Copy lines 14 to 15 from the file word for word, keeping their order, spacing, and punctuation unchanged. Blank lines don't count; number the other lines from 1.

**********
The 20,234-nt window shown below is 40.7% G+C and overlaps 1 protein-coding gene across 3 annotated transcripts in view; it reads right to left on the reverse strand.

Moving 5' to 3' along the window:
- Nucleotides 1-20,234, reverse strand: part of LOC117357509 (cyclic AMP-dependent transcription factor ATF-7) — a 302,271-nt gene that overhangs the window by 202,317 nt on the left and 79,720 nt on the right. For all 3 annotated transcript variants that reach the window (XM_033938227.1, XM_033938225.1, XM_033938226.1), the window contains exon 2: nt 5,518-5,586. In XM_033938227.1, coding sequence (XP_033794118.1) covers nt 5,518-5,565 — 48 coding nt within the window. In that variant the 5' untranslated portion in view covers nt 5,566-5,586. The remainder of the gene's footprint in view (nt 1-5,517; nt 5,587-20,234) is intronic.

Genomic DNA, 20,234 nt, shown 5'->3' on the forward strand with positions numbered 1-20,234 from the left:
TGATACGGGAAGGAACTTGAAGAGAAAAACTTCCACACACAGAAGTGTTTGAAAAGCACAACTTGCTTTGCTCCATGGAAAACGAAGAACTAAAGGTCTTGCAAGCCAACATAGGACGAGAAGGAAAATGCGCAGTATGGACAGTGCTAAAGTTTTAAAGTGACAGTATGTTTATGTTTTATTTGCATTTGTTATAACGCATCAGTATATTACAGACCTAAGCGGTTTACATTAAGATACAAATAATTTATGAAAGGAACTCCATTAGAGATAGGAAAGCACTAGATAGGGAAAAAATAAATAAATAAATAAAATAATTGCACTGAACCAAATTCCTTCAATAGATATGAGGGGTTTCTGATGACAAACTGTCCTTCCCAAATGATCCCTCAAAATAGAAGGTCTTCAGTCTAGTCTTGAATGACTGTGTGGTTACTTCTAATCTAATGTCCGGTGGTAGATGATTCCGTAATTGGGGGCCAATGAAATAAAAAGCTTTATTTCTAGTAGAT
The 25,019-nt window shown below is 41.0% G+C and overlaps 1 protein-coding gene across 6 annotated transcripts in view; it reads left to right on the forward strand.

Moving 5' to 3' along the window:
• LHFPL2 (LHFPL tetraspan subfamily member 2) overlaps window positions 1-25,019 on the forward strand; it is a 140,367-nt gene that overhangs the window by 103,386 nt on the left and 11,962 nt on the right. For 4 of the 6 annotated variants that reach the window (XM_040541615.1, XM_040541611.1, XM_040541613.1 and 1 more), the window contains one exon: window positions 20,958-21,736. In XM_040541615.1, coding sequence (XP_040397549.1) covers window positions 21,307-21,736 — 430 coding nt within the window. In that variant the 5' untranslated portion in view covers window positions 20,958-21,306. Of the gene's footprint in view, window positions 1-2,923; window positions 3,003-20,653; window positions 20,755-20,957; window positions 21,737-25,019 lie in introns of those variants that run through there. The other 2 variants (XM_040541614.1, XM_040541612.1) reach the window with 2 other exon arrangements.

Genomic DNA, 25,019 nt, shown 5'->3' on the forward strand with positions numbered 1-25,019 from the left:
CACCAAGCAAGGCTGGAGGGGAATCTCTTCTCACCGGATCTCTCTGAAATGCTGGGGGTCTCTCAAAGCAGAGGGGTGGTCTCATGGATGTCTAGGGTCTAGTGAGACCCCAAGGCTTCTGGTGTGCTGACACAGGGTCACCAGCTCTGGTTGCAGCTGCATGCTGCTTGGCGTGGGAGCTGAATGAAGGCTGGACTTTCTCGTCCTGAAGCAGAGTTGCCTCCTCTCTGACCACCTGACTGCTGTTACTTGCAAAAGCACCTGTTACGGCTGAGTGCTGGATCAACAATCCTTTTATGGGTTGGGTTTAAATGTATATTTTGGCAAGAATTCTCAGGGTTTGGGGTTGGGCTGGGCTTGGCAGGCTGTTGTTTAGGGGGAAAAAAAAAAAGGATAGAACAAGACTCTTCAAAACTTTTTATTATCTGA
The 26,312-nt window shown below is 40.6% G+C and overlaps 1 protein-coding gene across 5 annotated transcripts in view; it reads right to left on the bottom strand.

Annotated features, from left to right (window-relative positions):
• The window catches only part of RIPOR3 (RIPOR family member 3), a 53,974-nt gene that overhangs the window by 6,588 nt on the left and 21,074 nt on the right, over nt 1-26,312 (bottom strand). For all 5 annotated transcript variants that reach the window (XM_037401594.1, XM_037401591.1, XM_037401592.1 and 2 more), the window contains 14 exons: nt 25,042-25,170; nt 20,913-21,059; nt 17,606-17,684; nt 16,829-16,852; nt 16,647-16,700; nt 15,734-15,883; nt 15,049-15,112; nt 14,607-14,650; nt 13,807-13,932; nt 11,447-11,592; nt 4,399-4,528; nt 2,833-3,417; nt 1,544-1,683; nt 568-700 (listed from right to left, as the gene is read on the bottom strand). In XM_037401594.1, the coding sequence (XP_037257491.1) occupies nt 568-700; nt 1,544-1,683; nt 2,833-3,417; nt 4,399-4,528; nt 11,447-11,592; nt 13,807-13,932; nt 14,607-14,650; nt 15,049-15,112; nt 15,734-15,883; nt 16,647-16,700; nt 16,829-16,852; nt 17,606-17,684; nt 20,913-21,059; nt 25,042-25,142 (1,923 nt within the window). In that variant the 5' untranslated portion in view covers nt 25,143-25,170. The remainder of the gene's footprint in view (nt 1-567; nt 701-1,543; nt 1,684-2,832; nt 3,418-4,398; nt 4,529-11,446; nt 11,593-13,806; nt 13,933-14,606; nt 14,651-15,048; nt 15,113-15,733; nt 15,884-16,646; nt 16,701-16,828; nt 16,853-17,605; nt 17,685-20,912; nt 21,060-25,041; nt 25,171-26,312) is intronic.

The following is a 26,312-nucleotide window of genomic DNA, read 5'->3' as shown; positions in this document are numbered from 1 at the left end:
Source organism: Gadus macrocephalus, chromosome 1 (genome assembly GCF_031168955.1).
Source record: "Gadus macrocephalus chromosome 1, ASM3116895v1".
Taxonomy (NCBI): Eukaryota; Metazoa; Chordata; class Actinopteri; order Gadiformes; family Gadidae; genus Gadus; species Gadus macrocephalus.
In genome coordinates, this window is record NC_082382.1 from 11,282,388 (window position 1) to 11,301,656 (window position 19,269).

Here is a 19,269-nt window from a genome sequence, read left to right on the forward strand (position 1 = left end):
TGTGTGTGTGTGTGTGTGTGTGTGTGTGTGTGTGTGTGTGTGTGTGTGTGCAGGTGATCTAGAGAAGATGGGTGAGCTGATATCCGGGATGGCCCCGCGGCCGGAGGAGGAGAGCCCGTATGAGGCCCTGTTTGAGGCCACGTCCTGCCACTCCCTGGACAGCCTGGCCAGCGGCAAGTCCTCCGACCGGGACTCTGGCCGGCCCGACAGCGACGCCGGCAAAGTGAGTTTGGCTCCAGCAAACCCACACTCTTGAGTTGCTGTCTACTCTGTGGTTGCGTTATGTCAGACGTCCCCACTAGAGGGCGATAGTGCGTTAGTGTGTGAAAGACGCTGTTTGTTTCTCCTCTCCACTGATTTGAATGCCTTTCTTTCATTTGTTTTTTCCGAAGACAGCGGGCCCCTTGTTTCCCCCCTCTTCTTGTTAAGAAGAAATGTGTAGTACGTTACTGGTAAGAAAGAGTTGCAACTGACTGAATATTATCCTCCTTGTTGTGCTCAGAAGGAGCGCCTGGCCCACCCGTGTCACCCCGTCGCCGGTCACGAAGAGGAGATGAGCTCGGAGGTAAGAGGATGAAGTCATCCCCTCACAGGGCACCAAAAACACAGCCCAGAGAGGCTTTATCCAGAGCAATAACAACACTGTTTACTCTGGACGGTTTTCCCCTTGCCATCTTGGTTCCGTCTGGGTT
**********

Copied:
The following is a 26,312-nucleotide window of genomic DNA, read 5'->3' as shown; positions in this document are numbered from 1 at the left end:
Source organism: Gadus macrocephalus, chromosome 1 (genome assembly GCF_031168955.1).